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Trick Or Treat - "Rabbits' Hill, Pt. 2" (CD)

Trick Or Treat - "Rabbits' Hill, Pt. 2" CD cover image

"Rabbits' Hill, Pt. 2" track listing:

1. Inle' (The Black Rabbit Of Death)
2. Together Again
3. Cloudrider; Efrafa
4. Never Say Goodbye
5. The Great Escape
6. They Must Die
7. Beware The Train
8. United
9. The Showdown
10. Last Breath

Reviewed by on June 9, 2016

"The band has taken this Watership Down theme and made it the defining companion album series which will distinguish them for years to come…'Rabbit Fly Free!'"

I remember I was seven years old when the tale of Watership Down was released as a film. I had never read the book, but as a young child, I identified so much with the Rabbits of Sandleford – especially Fiver, a runt rabbit who was a seer who foresaw the destruction of the warren and convinced all to seek out a new home. General Woundwort was such a creepy villain – so sinisterly portrayed by the voice of Harry Andrews and the animations by Warner Animation Group. It is a story that doesn’t find its way onto many metal albums, but Italy’s Trick or Treat has made a two part album series centered on the Richard Adams classic. It’s no shock though, since Trick or Treat has always had very quirky lyrical themes. This entire concept and adaptation to music has been gloriously spectacular. “Rabbits’ Hill Pt. 1” is now four years old and “Rabbits’ Hill Pt. 2” is well worth the wait. By far, it stands as Trick or Treat’s finest album to date.

When “Rabbits’ Hill Pt. 1” left off, it was the apocalyptic vision that Fiver had of “The Black Rabbit of Death” – where he witnesses the destruction of the Sandleford warren. The original song in the film adaptation – “Bright Eyes” - was performed by the legendary Art Garfunkel, but Trick or Treat's version at the conclusion of Pt. 1 was just as spectacular. The story in “Rabbits’ Hill Pt. 2” picks up right off with “Inle – The Black Rabbit of Death” and Fiver convincing the rest of the warren of its impending doom at the hands of the humans and the need to find a new home.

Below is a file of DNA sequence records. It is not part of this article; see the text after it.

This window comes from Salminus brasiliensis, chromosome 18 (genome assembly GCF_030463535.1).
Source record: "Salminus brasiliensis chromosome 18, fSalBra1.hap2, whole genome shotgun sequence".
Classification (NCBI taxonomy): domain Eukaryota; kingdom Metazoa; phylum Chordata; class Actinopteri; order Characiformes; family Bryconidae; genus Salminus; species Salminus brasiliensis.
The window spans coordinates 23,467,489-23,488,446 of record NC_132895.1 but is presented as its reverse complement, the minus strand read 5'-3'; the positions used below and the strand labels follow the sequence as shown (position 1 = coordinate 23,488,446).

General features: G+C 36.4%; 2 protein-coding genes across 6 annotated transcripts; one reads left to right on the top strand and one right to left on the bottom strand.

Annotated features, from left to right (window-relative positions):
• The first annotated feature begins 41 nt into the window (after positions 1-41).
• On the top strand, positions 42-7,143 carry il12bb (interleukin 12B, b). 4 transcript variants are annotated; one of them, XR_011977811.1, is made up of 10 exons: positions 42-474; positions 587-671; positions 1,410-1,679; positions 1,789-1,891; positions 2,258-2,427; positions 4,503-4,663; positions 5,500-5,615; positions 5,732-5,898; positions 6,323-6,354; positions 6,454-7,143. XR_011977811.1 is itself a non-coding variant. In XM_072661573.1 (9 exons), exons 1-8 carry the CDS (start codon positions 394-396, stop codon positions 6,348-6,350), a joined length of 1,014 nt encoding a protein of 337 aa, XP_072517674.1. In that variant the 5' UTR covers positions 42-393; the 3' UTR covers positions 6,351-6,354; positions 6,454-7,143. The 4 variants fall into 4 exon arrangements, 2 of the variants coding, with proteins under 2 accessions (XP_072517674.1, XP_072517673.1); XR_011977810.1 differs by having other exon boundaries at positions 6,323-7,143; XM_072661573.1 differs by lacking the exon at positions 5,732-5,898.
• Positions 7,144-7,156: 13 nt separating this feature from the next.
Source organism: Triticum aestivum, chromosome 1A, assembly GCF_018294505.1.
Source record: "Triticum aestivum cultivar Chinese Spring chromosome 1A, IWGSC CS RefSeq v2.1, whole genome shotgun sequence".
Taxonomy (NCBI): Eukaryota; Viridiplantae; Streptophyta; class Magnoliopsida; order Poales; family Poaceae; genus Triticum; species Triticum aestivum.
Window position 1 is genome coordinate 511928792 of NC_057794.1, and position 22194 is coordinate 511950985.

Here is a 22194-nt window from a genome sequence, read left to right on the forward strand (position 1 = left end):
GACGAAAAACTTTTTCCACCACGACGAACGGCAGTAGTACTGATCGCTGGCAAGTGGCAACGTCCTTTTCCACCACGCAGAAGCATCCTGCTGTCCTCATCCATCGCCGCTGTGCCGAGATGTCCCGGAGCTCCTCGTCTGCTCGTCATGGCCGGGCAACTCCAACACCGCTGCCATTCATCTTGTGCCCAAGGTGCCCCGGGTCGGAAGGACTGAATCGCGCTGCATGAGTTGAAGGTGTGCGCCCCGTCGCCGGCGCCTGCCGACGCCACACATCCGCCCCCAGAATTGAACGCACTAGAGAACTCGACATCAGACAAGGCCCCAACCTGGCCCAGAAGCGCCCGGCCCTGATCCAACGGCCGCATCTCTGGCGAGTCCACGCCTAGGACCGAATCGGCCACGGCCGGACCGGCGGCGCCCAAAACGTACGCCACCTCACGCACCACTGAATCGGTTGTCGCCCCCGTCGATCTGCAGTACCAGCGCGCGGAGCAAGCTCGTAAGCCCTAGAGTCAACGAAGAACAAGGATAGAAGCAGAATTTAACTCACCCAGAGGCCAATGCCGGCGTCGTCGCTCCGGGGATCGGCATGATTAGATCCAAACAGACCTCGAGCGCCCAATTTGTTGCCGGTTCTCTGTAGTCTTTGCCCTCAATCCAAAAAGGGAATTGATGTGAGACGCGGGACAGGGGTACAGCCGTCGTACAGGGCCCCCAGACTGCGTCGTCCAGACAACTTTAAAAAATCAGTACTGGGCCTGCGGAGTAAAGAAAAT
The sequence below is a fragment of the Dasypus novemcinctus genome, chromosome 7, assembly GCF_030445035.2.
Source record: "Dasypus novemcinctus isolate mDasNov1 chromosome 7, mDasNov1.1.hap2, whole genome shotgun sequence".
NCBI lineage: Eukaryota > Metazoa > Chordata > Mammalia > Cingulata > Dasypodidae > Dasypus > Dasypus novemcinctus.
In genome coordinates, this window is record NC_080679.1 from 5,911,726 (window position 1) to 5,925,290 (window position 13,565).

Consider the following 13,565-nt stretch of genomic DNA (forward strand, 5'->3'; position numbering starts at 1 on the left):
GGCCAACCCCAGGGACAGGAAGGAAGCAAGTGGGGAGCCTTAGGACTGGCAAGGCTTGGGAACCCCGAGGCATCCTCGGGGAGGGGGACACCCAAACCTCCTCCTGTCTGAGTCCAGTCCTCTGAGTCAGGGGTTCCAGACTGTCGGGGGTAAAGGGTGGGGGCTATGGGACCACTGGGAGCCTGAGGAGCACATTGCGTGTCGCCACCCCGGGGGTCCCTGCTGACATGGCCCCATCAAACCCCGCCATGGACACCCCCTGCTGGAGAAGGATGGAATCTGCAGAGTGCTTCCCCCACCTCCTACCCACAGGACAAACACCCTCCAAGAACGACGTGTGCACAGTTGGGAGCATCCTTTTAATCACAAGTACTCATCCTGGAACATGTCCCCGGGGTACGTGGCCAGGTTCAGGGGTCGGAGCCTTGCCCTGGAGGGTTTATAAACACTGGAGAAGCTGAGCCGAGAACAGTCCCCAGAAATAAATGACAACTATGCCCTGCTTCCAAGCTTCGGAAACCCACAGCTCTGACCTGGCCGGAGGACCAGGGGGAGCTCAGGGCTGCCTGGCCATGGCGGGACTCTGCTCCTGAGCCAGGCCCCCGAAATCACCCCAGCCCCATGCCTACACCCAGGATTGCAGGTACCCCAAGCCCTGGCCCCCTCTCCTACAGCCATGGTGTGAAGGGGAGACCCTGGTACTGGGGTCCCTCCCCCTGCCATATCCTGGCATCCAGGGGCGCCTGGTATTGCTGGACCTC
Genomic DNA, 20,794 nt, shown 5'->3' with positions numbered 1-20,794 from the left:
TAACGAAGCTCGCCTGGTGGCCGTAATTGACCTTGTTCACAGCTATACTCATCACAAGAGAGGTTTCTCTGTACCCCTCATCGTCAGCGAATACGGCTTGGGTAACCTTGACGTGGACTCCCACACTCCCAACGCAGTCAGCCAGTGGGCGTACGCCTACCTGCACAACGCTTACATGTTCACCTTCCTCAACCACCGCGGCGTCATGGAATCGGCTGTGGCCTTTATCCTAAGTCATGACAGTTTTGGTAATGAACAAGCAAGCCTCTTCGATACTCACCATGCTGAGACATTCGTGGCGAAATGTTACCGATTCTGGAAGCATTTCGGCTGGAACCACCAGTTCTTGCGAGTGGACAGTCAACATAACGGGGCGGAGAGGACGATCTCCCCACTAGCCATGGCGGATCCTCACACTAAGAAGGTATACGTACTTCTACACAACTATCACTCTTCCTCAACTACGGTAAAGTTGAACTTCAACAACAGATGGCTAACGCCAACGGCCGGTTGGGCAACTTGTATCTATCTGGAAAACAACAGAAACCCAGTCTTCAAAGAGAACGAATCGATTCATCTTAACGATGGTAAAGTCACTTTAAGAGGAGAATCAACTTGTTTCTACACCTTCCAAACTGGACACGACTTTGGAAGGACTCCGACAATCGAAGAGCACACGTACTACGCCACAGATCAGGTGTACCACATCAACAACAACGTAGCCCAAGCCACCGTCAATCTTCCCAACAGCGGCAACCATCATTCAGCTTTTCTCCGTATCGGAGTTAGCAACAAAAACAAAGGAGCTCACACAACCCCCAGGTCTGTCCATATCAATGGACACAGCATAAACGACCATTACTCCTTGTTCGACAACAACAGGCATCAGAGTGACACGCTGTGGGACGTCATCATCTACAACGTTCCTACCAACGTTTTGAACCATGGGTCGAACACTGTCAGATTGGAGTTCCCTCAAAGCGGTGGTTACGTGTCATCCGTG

If you are familiar with the story, the group moves to Watership Down and realize there are no female rabbits to propagate the new warren, so they make a daring rescue of does from neighboring Efrada, a police state warren ruled by the evil General Woundwort. The General – played on the album by Tim “Ripper” Owens – leads a violent attack on Watership Down, but is defeated when the rabbits unleash the watchdog of Nuthanger Farm. Though his body is never found, he exists as the bogeyman told in stories to generations of kits. But I digress…

The one thing that is very noticeable about Trick or Treat as time goes on is a much more defined Trick or Treat sound. However, this is power metal folks, so naturally every time you hear something in the vein, visions of Kai and The Dome naturally come to mind. The material here presents tasteful and grand orchestration without drowning out Guido Benedetti and Luca Venturelli’s guitars. Conti really has fun with the material and you can hear it in his voice, which is slightly less formal than the classical themes required with Luca Turilli’s Rhapsody.